Bennett Wolfe lost his parents at an early age and is used to taking care of himself. He’s never been one for frivolity, which makes London and Society his least favourite places in the world. As soon as he was old enough, he left England and went on a number of expeditions around the world. He most recently traveled to the Congo, where he was very nearly killed. Now three years after he last set foot in London, Bennett is back… and boy, is he in for a surprise. Not only did his second-in-command during the expedition leave him behind in the Congo, the man plagiarised his work and wrote a book portraying Bennett as a bumbling oaf. Also, he spread a pesky rumour that Bennett was dead. Needless to say, Bennett is not a happy camper. There is one bright spot in the dreariness that is London, though: Lady Phillipa Eddison. Phillipa is what Society calls a “bluestocking”; she prefers books to people and finds Society unbearably boring. So imagine her excitement at meeting the famous explorer Bennett Wolfe, the man whose books she’s read a number of times. And imagine her surprise when she realises that he finds her just as intriguing as she finds him.

I found that I could relate to Phillipa. She’s a booknerd in every sense and topics like fashion and flirting are beyond her comprehension. Rather than looking forward to the next big soiree, Phillipa just wants to be at home with a book. So when Bennett started paying attention to her, she was a little taken aback. Typically, men tend to gravitate towards her older, more sociable, sister. I found that I enjoyed Bennett’s character in the beginning. But as the book progressed, I found him to be a little bit of a bully. Phillipa had never had a beau, so her experience with physical and emotional intimacy was nil. There were moments where Bennett came on really strong and he kept telling her that he was being really patient, like he expected a noddy badge or something. It was just something that bothered me and it kept me from really enjoying this book as much as I wanted to.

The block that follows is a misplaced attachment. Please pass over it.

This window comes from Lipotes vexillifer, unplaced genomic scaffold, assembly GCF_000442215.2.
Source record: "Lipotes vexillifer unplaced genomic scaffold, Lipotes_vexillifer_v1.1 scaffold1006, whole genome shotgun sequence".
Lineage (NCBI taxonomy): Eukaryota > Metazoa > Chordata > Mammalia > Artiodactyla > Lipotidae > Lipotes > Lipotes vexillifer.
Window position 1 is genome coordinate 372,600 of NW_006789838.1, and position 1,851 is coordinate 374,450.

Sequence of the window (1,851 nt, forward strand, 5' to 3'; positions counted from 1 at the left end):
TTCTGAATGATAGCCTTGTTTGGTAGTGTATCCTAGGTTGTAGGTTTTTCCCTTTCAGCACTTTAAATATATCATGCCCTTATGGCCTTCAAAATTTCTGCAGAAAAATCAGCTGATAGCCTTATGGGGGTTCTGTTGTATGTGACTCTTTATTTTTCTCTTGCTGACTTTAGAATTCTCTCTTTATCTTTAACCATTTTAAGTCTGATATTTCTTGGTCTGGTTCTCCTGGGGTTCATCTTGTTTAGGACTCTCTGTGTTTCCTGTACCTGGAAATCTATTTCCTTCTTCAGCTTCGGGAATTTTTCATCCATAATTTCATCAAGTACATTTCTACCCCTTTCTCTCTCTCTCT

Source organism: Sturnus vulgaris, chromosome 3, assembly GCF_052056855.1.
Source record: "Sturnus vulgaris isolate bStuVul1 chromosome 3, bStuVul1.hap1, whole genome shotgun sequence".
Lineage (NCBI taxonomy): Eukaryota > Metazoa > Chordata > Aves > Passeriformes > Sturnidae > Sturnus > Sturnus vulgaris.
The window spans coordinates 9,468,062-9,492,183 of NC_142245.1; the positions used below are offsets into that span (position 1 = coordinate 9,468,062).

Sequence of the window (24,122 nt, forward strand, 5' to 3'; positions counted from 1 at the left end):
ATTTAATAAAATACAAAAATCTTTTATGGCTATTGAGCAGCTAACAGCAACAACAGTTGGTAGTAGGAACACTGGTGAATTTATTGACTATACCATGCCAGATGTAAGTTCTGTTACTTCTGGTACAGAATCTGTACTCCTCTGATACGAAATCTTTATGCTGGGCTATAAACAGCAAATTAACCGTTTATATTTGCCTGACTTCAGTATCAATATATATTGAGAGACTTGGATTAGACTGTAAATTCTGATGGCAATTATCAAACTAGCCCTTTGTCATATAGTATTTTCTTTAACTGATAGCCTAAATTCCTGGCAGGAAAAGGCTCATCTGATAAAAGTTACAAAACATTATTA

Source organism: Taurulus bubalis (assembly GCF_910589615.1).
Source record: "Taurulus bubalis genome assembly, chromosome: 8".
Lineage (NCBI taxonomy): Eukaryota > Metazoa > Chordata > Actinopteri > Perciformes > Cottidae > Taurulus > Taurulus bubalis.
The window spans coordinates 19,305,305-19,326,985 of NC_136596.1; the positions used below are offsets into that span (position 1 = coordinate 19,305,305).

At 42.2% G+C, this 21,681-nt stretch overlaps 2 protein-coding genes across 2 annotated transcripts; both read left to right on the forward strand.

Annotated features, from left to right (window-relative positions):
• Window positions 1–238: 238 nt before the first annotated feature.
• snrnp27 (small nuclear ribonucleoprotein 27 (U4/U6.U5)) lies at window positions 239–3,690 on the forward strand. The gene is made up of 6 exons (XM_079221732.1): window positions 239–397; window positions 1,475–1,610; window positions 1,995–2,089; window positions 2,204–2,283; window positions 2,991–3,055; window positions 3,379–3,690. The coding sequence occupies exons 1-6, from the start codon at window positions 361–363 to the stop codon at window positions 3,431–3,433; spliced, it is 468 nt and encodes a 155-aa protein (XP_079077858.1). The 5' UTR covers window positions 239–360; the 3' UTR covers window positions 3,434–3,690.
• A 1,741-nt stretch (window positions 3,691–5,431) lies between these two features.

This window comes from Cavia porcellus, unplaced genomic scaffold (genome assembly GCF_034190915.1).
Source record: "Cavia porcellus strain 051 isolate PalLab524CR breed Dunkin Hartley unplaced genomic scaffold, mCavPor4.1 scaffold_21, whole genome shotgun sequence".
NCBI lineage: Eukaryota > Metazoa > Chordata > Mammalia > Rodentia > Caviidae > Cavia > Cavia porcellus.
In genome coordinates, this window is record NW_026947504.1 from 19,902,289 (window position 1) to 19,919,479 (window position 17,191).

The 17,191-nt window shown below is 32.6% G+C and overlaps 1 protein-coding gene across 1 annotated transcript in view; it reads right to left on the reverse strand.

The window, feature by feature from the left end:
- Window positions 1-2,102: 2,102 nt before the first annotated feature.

In all, a little disappointing but I enjoyed Ms Enoch’s writing. If you’re looking to give this book and Ms Enoch a try, you can get this book at Foyles.

Lords of Deliverance: Rogue Rider

Rogue Rider

Rogue Rider

Jillian Cardiff came to this remote mountain town to forget the demon attack that almost killed her. Instead, she rescues-and falls for-a gorgeous stranger with no memory of anything other than his name. Handsome, charming, and protective, Reseph seems like the kind of man Jillian can trust. But with hints of a troubling history of his own, he’s also the kind of man who can be very dangerous…

Reseph may not know why he mysteriously appeared in Jillian’s life, but he knows he wants to stay. Yet when Jillian’s neighbors are killed, and demon hunters arrive on the scene, Reseph fears he’s putting Jillian in danger. And once it’s revealed that Reseph is also Pestilence, the Horseman responsible for ravaging the world, he and Jillian must face the greatest challenge of all: Can they forget the horrors of a chilling past to save the future they both desire? 

I had mixed emotions about this book. On the one hand, it’s by Larissa Ione and you guys know I love her stuff. But, on the other hand, this book felt a little bit… off. In fact, the first half of this book bored me to tears. It was a bit on the cliche side, and I found it a little too easy to guess what was going to happen next.